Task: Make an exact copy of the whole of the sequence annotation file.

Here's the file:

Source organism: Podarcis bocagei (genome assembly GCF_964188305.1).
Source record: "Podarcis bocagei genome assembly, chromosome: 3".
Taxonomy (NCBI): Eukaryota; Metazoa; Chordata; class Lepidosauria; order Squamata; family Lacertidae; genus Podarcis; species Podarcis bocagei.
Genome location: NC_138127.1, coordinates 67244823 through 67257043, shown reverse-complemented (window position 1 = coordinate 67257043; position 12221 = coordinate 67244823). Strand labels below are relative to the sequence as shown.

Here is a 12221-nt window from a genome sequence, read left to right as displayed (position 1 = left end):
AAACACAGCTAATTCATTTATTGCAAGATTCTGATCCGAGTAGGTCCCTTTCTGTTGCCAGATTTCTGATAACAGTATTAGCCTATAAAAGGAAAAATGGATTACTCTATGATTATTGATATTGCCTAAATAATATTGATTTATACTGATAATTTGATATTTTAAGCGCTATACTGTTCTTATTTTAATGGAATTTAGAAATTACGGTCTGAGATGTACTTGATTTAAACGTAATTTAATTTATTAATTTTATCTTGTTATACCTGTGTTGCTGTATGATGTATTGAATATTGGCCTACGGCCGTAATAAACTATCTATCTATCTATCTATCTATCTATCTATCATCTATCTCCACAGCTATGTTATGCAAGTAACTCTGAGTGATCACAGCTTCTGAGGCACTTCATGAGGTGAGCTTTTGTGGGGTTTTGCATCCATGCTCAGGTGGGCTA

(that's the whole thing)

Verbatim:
Source organism: Podarcis bocagei (genome assembly GCF_964188305.1).
Source record: "Podarcis bocagei genome assembly, chromosome: 3".
Taxonomy (NCBI): Eukaryota; Metazoa; Chordata; class Lepidosauria; order Squamata; family Lacertidae; genus Podarcis; species Podarcis bocagei.
Genome location: NC_138127.1, coordinates 67244823 through 67257043, shown reverse-complemented (window position 1 = coordinate 67257043; position 12221 = coordinate 67244823). Strand labels below are relative to the sequence as shown.

Here is a 12221-nt window from a genome sequence, read left to right as displayed (position 1 = left end):
AAACACAGCTAATTCATTTATTGCAAGATTCTGATCCGAGTAGGTCCCTTTCTGTTGCCAGATTTCTGATAACAGTATTAGCCTATAAAAGGAAAAATGGATTACTCTATGATTATTGATATTGCCTAAATAATATTGATTTATACTGATAATTTGATATTTTAAGCGCTATACTGTTCTTATTTTAATGGAATTTAGAAATTACGGTCTGAGATGTACTTGATTTAAACGTAATTTAATTTATTAATTTTATCTTGTTATACCTGTGTTGCTGTATGATGTATTGAATATTGGCCTACGGCCGTAATAAACTATCTATCTATCTATCTATCTATCTATCTATCATCTATCTCCACAGCTATGTTATGCAAGTAACTCTGAGTGATCACAGCTTCTGAGGCACTTCATGAGGTGAGCTTTTGTGGGGTTTTGCATCCATGCTCAGGTGGGCTA